Bertrand Russell Tribunal on Palestine, UN-NY. USA, 7 October 2012

1. Sociocide in general

A society is like a human organism capable of reproducing itself beyond the life-span of its cells.  For that it needs an environmental and human-made material base, a structure–an interaction pattern–and a culture carrying the code of that structure.

Sociocide as a category stands for killing a society–or at least wounding it badly–by harming its material-structural-cultural base[i].

Genocide stands for killing a genus, a people; a criterion being whether children, women and pregnant women in particular–often spared in ordinary wars–are killed to destroy the reproductive capacity.[ii]

Ecocide stands for killing nature, with reproductive capacity.

Omnicide stands for all three; as described in the Old Testament. Cold War mutual Assured Destruction–MAD–by nuclear war, came close.

But slavery and colonialism, stealing people and resources, carving up societies in the “scramble for Africa” (Berlin 1884-85), imposing culture, were neither divine, nor close, but real sociocide.

The ways of killing a society depend on how we define society.

The classical approach in sociology is through reproduction: biologically; economically for the basic needs of the population not to starve, dehydrate, freeze, overheat or die from preventable-curable diseases; culturally for the transmission of its culture to the next generations by museums-monuments-schools etc.; politically for decisions about biological reproduction, economy, identity and security from external and internal violence or the threats thereof.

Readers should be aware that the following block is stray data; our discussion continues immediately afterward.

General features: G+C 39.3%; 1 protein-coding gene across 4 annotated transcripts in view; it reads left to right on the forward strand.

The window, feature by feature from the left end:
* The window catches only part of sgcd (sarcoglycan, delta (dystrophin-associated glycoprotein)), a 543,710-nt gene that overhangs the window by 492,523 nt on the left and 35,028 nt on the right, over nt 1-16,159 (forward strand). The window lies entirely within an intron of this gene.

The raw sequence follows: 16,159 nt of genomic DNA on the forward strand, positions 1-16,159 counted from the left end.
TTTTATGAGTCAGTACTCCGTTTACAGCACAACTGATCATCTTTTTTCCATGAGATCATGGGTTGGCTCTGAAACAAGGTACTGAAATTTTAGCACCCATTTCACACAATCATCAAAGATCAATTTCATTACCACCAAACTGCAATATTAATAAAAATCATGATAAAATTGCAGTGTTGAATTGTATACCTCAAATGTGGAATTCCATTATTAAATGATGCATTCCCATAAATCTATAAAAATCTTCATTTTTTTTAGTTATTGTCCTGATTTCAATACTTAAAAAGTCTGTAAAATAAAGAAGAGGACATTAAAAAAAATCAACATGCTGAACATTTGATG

Societies outlive their individual human members, but like them have limited life span between birth and death, with stages similar to childhood-playing, adolescence-learning, adulthood-functioning, old age-retiring.  For humans the life span depends on how well basic individual human needs are met.

They can be met by hermits and hunter-gatherer nomads with only a material base, but today by increasingly complex interwoven societies.  Sociocide runs history backwards, and may add ecocide, for omnicide.

We postulate four basic human needs: survival, wellness, identity (meaning with life), freedom (options, choices for all three).  Some expressions covering all: well-being (not only somatic[iii]), dignity.

The antonyms, or negations, would be: death, illness, alienation, repression.  And malaise, humiliation.  Living on the knees, begging.

For a society to meet basic human needs basic societal needs for reproduction, security, sustainability, identity, autonomy must be met. The society must reproduce and sustain itself, reproduce identity and master its material base for these purposes.  A society must be alive for its members to be alive.  These basic societal needs depend on the world context like basic human needs on the social context.

A monastery meets the last three but, unisex, not the first.